I was looking for the right image, artwork, or photograph for this blog, so I googled “love” and I looked at the resulting images trying to find what I wanted. There were hearts. Flowers. Couples kissing. Children holding hands. Picnics. Puppies. Sunrises and sunsets. Diamond rings.
All of them beautiful images, to be sure.
But they don’t tell the full story of love.
Because oftentimes love hurts. Love costs. Love can bring pain. Love requires extra work and extra hours. Love leads to sacrifice.
So I looked for other images. An overworked mom trying to cook dinner and still keep her patience while a two-year-old whines in the background. A man answering a phone call in the middle-of-the-night from a drunk friend. A wife spending time with her husband in a care home even though, due to his dementia, he has forgotten who she is. An underpaid teacher maintaining a smile in the face of obstinate children and even more obstinate parents.
When I thought about love that way, I realized that I could just walk around our church campus and take pictures of our members. I could photograph the nursery worker who changes a stinky diaper with a smile on her face because she loves the baby, the parents, and her church. I could take a picture of a translator in our Mission of Mercy clinic who takes the English words of the doctor and shares them in Spanish so a patient can understand. I could take a picture of a basketball coach who spends an hour-and-a-half with his teenage basketball team (many of who think they know more than the coach) after a tension-filled day at work. I could take a picture of a man sweating in the sun after spending hours trimming trees, pulling weeds, and picking up trash because he loves his church, his fellow members, and because he wants his church to be an accurate reflection of the God He loves. I could take a picture of the man who gets up abnormally early to pray with His friends because he loves God and he loves his church. I could take a picture of the volunteer who works the midnight to 4:00 am shift in our homeless ministry. He’s bored, because everyone else is asleep, but he’s willing to be bored because He loves homeless people and he loves his church.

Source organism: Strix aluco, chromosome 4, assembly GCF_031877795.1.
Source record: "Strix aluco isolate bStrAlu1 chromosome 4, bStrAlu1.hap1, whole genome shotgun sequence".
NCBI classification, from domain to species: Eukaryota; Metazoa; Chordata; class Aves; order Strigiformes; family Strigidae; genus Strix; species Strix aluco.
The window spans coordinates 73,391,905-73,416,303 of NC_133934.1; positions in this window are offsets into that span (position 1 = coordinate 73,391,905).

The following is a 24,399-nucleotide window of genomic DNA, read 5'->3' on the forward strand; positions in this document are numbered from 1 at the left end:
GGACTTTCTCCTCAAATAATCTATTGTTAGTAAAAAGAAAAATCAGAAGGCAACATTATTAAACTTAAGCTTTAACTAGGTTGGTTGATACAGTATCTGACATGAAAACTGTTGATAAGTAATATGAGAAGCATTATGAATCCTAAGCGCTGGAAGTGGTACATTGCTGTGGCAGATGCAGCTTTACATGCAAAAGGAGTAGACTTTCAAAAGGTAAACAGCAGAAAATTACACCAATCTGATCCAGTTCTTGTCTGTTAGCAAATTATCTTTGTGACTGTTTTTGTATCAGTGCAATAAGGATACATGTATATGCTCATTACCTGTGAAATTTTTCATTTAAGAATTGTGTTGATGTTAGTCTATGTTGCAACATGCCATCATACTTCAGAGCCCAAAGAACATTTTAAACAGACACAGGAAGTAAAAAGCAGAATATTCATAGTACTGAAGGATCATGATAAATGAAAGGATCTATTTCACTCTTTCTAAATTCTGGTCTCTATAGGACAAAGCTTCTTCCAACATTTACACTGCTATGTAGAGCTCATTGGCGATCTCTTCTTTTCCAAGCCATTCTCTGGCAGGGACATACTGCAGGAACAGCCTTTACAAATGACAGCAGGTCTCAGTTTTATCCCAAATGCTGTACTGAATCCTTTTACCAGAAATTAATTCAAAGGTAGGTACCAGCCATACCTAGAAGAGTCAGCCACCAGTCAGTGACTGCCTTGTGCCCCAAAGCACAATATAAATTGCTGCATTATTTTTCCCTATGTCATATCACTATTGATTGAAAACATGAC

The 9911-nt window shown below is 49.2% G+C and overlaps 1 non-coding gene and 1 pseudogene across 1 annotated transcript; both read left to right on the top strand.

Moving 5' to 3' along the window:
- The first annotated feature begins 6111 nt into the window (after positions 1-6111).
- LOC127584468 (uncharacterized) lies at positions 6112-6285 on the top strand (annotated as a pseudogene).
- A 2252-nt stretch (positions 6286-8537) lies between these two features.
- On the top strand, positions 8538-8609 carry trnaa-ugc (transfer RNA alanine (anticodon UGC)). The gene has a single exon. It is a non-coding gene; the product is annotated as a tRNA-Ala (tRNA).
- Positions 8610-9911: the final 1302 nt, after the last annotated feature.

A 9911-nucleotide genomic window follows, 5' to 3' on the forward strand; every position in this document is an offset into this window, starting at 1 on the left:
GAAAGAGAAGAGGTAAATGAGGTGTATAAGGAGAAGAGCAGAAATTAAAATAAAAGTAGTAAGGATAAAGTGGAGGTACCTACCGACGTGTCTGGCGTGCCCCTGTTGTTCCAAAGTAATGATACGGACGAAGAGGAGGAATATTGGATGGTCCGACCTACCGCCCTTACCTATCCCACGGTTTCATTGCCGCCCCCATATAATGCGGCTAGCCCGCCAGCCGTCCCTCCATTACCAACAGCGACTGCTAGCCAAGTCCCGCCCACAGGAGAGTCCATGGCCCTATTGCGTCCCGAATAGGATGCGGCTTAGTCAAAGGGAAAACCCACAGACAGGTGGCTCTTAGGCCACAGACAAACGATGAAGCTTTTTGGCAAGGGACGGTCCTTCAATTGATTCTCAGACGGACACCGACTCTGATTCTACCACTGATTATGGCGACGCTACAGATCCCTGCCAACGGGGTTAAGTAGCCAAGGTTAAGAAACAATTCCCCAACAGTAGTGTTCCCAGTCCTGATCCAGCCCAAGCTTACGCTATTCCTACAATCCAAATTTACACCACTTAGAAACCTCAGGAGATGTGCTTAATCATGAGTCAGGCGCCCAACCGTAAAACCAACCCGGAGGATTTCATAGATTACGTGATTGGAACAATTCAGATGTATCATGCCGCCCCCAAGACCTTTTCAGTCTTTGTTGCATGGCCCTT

These may be more accurate pictures of love than hearts and flowers.
So when we say we Love God and we Love People, don’t think just of a cute picture. Think about sweat. Tears. Achy muscles. Long hours. Frustration. Hospital waiting rooms. Hours of boredom. Teenagers with attitudes.
And if you’re looking for the right image, think of nails. Thorns. Angry guards with heavy whips. Rough wood shaped into an ugly cross. Dried blood on a battered face.
That’s the best image of love the world has produced.
And though most of us won’t be called upon to die on a Cross, we will be asked to love.
And love costs.